From Econ 101, I thought markets are supposed to equilibrate so that there isn't any excess supply or excess demand.

But from a WSJ story, we have the chart below. I believe it says, for example, that in 2018Q4, oil supply exceeded demand by about 1.7 or 1.8M barrels per day. And in 2019Q2, demand exceeded supply by about 0.3M barrels per day.

What do the numbers mean?

During 2018Q4, where did the daily excess supply of oil go? Was it just discarded somewhere?

During 2019Q2, were there buyers of oil who wanted to buy about 0.3M barrels of oil per day at the prevailing prices but were unable to due to excess demand? If so, why didn't the price of oil adjust accordingly to eliminate this situation of excess demand?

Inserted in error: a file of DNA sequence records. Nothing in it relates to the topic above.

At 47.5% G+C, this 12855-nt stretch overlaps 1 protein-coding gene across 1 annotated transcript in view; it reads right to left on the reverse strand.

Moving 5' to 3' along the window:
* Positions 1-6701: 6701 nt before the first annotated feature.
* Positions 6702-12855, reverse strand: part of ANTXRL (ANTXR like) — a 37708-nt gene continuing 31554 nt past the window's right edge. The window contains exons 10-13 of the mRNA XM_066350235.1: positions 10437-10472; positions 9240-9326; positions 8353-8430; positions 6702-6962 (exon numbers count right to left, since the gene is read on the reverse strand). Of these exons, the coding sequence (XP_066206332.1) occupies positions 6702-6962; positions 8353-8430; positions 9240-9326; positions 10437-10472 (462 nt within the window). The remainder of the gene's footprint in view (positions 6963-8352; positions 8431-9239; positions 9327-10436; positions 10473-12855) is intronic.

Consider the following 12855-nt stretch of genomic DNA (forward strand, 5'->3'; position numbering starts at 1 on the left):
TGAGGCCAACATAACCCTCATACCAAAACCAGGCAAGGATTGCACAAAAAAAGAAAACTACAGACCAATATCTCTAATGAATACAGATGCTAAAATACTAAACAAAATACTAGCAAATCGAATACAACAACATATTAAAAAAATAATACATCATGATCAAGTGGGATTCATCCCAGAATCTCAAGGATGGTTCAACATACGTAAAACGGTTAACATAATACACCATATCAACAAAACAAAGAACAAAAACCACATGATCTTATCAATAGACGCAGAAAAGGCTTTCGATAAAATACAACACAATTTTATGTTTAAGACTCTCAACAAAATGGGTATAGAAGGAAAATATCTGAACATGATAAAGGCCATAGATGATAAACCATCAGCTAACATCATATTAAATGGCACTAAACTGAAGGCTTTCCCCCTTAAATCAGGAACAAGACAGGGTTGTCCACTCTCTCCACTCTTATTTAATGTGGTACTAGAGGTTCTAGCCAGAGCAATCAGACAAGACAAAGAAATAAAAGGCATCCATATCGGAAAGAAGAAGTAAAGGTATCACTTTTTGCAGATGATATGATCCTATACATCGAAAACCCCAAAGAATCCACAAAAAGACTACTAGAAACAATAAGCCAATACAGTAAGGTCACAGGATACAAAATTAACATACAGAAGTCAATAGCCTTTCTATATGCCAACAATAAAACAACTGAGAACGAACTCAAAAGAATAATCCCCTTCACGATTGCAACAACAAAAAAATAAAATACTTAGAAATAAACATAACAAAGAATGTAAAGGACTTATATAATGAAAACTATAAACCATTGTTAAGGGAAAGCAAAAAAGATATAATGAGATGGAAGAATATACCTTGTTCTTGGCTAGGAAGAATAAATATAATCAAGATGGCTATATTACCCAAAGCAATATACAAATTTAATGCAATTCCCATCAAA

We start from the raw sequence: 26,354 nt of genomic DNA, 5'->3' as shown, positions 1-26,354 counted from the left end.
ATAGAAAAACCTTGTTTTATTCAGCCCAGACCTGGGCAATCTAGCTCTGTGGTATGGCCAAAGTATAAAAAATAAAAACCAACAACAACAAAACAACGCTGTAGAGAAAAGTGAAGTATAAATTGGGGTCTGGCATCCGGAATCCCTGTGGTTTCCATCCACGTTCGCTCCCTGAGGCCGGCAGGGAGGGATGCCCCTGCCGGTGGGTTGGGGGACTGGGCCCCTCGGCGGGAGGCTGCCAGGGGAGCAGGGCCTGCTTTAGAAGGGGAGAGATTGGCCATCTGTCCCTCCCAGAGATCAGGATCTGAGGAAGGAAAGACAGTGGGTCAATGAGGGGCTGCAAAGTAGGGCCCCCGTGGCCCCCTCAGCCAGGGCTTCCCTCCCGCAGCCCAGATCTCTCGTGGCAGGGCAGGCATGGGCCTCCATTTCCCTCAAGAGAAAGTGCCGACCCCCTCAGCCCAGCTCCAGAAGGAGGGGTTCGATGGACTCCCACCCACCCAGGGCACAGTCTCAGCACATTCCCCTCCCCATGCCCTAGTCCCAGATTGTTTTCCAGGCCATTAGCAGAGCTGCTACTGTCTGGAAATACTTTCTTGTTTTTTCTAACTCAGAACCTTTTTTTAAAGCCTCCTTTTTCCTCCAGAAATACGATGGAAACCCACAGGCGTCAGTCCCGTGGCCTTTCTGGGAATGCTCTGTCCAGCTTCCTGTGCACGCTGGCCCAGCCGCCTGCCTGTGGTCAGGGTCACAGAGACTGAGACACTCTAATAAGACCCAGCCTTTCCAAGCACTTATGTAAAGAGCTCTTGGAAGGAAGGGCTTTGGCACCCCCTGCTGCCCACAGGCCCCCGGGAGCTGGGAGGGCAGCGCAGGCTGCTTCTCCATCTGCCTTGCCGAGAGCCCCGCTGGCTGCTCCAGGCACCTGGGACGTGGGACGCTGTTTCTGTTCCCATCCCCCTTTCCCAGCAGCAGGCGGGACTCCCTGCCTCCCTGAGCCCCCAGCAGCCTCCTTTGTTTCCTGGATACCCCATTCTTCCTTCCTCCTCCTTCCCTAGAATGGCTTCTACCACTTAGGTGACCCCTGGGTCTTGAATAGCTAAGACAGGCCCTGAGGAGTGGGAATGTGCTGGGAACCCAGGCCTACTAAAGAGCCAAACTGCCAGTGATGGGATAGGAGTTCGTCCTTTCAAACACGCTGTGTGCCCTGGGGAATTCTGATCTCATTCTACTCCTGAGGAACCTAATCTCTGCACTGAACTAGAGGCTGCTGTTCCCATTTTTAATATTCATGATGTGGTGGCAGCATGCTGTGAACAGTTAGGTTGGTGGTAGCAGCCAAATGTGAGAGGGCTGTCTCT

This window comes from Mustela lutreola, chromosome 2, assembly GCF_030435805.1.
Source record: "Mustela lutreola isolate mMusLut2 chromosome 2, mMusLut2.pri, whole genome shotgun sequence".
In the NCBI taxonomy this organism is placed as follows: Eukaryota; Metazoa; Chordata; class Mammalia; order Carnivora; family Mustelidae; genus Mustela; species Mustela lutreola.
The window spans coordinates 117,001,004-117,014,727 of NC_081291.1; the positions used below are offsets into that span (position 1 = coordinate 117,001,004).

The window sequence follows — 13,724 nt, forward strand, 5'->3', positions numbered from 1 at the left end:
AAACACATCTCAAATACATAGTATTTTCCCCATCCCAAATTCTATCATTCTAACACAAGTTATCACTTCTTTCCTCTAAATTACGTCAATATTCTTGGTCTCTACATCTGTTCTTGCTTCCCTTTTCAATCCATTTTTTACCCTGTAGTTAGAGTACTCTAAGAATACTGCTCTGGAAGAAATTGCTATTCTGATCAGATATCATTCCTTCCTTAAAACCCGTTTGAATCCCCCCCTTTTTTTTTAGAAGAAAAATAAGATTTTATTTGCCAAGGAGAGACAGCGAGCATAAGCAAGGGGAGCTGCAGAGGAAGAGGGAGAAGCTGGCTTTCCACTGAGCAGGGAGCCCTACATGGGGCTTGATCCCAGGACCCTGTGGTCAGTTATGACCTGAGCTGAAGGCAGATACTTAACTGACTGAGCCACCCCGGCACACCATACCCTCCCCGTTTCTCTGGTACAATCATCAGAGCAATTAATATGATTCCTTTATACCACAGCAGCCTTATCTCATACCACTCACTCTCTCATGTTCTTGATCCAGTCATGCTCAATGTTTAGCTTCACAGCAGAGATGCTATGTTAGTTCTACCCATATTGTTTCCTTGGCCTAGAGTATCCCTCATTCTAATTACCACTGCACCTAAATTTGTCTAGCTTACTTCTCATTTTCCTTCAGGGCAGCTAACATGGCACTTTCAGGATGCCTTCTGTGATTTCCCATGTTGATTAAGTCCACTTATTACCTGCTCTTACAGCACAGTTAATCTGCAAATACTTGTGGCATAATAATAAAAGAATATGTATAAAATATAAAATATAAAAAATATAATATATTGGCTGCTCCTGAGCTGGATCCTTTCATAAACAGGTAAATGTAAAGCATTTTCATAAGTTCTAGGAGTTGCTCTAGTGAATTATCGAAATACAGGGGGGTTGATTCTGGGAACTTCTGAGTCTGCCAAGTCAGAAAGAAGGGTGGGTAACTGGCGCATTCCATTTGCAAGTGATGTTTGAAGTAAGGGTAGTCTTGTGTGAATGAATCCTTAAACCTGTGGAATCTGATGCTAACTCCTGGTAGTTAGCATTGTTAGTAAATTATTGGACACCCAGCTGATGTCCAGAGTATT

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  • $\begingroup$ There are stocks of oil, made up of a combination of normal operational requirements, strategic reserves, and speculative holdings (especially when the market is in contango with the forward price above the spot price). Total stocks fluctuate and these fluctuations represent the differences between production and consumption. Forecasts of the future fluctuations are rarely skilful: it is more common that prices change in unexpected ways affecting supply and demand. $\endgroup$ – Henry Aug 3 '19 at 20:03

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